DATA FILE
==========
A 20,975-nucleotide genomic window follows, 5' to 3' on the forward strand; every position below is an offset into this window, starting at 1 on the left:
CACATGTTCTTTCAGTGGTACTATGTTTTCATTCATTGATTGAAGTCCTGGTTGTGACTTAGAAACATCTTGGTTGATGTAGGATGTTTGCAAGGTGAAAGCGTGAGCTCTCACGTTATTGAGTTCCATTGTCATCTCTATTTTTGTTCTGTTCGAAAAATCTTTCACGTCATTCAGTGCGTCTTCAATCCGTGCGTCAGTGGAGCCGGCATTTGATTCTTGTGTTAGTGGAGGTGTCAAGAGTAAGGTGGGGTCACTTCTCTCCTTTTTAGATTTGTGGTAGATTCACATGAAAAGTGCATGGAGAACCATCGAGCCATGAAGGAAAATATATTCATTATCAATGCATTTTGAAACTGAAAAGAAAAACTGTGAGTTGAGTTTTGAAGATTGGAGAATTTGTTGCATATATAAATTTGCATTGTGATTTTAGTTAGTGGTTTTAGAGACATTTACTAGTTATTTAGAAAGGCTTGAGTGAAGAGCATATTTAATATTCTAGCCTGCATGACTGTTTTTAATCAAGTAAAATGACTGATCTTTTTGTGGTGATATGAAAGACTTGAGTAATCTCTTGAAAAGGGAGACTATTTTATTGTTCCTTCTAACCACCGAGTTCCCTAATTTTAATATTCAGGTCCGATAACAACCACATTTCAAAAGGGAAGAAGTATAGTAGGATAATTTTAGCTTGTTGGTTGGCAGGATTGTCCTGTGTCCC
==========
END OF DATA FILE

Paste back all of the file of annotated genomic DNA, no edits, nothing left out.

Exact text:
A 20,975-nucleotide genomic window follows, 5' to 3' on the forward strand; every position below is an offset into this window, starting at 1 on the left:
CACATGTTCTTTCAGTGGTACTATGTTTTCATTCATTGATTGAAGTCCTGGTTGTGACTTAGAAACATCTTGGTTGATGTAGGATGTTTGCAAGGTGAAAGCGTGAGCTCTCACGTTATTGAGTTCCATTGTCATCTCTATTTTTGTTCTGTTCGAAAAATCTTTCACGTCATTCAGTGCGTCTTCAATCCGTGCGTCAGTGGAGCCGGCATTTGATTCTTGTGTTAGTGGAGGTGTCAAGAGTAAGGTGGGGTCACTTCTCTCCTTTTTAGATTTGTGGTAGATTCACATGAAAAGTGCATGGAGAACCATCGAGCCATGAAGGAAAATATATTCATTATCAATGCATTTTGAAACTGAAAAGAAAAACTGTGAGTTGAGTTTTGAAGATTGGAGAATTTGTTGCATATATAAATTTGCATTGTGATTTTAGTTAGTGGTTTTAGAGACATTTACTAGTTATTTAGAAAGGCTTGAGTGAAGAGCATATTTAATATTCTAGCCTGCATGACTGTTTTTAATCAAGTAAAATGACTGATCTTTTTGTGGTGATATGAAAGACTTGAGTAATCTCTTGAAAAGGGAGACTATTTTATTGTTCCTTCTAACCACCGAGTTCCCTAATTTTAATATTCAGGTCCGATAACAACCACATTTCAAAAGGGAAGAAGTATAGTAGGATAATTTTAGCTTGTTGGTTGGCAGGATTGTCCTGTGTCCC